On August 26, plaintiffs filed an affidavit of bias against Judge Smith. On September 2, Judge Smith filed an answer and transferred the case to another department. Judge Rickles of Orange County ruled on September 18 that Judge Smith was not disqualified. After Judge Smith rejected another attempt to disqualify him, plaintiffs, on September 24, filed a petition for extraordinary relief in the Court of Appeal challenging Judge Rickles' ruling and Judge Smith's order striking the second motion to disqualify him.
On the same day the Court of Appeal issued the following temporary stay: "In order that this court may have an opportunity to consider [the] within petition, IT IS HEREBY ORDERED that all proceedings . . . are stayed pending determination of the within petition or until further order of this court."
On October 1, plaintiffs filed another petition for extraordinary relief in the Court of Appeal, which like an earlier petition, sought to disqualify the special master appointed to preside at depositions, retired Judge Joseph Wapner, and to vacate Judge Eagleson's order that depositions be held in the courthouse in the presence of a bailiff. The petition was denied, and we denied a petition for hearing.
On October 5, defendants served and filed 11 motions for summary judgment or for orders specifying issues as without substantial controversy. The motions were noticed for hearing on October 15.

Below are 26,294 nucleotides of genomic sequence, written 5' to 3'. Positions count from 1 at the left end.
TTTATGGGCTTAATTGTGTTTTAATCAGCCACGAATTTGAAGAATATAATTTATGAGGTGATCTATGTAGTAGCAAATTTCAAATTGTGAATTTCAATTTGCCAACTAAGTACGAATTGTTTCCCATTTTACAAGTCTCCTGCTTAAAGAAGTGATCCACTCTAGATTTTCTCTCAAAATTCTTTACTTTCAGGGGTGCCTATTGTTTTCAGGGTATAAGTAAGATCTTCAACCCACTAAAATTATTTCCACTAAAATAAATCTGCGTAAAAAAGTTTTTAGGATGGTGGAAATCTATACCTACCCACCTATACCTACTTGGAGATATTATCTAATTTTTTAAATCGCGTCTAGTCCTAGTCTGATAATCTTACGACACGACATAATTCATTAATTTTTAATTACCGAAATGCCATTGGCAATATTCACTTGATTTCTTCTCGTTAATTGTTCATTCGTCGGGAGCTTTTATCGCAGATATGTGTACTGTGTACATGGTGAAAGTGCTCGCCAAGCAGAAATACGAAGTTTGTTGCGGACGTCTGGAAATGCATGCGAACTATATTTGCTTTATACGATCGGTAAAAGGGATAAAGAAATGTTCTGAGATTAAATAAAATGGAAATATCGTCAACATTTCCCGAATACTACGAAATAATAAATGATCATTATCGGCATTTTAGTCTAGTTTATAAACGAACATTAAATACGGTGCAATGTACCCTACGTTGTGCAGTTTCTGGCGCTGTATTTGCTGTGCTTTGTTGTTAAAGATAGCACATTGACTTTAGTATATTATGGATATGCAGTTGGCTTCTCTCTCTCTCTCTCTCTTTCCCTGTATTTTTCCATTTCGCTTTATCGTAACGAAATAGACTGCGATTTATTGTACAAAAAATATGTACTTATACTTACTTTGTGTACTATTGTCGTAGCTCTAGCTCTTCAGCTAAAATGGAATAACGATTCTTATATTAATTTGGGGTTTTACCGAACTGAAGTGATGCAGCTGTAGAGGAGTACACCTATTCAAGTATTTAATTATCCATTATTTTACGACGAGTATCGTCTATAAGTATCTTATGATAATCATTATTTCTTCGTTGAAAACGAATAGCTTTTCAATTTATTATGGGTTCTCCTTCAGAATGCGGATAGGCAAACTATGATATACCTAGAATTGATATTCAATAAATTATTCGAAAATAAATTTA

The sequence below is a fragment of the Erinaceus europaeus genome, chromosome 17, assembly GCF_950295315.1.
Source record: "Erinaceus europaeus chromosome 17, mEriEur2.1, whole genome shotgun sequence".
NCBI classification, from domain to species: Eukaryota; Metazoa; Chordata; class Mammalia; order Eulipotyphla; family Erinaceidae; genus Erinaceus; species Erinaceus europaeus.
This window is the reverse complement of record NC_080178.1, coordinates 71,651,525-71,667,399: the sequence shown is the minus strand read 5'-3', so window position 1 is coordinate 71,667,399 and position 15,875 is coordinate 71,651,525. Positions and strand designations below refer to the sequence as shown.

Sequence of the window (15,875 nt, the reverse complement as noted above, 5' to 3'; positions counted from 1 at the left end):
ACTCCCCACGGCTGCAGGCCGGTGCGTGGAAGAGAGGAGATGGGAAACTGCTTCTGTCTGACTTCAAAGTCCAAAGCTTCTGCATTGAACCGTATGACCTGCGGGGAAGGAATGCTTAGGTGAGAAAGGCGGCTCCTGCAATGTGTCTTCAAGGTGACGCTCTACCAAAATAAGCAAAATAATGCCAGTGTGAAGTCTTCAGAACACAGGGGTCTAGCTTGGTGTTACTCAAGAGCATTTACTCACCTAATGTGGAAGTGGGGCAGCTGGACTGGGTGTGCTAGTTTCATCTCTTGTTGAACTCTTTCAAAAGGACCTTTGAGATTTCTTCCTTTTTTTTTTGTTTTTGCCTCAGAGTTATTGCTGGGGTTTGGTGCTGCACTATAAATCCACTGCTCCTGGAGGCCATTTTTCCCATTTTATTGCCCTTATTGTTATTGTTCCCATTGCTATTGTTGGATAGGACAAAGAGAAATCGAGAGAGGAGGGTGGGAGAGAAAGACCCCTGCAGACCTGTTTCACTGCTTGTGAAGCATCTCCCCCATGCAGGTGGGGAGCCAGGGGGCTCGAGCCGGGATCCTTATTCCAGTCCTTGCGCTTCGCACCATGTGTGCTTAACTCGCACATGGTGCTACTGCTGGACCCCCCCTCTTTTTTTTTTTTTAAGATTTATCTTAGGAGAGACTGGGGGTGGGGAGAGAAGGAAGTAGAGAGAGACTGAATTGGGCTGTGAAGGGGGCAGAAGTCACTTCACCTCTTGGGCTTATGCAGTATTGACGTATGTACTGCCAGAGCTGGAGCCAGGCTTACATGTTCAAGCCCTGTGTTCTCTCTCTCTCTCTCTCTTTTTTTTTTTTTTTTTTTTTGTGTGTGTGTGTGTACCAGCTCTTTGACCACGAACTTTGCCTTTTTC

On October 6, plaintiffs filed a petition in the Court of Appeal for writ of prohibition to prevent hearing on the summary judgment motions claiming that the motions were in violation of the stay. On October 8, the Court of Appeal denied the petitions of September 28 and October 6, and terminated the temporary stay forthwith. On the same day plaintiffs were notified by telephone that the stay had been lifted. On October 13, Judge Smith issued a minute order that all pending motions in the case, including summary judgment motions, would be heard as scheduled on October 15.
Plaintiffs filed their opposition on October 13, relying upon the October 7 declaration of J. DeWitt Fox, M.D., whose name had not been included in the list of experts furnished to defendants in July. Defense counsel had not received copies of the opposition at the time of hearing on October 15. Although two defense counsel went to court to read its copy on the 14th, a third did not, and the hearing was recessed to permit him to read the opposition papers.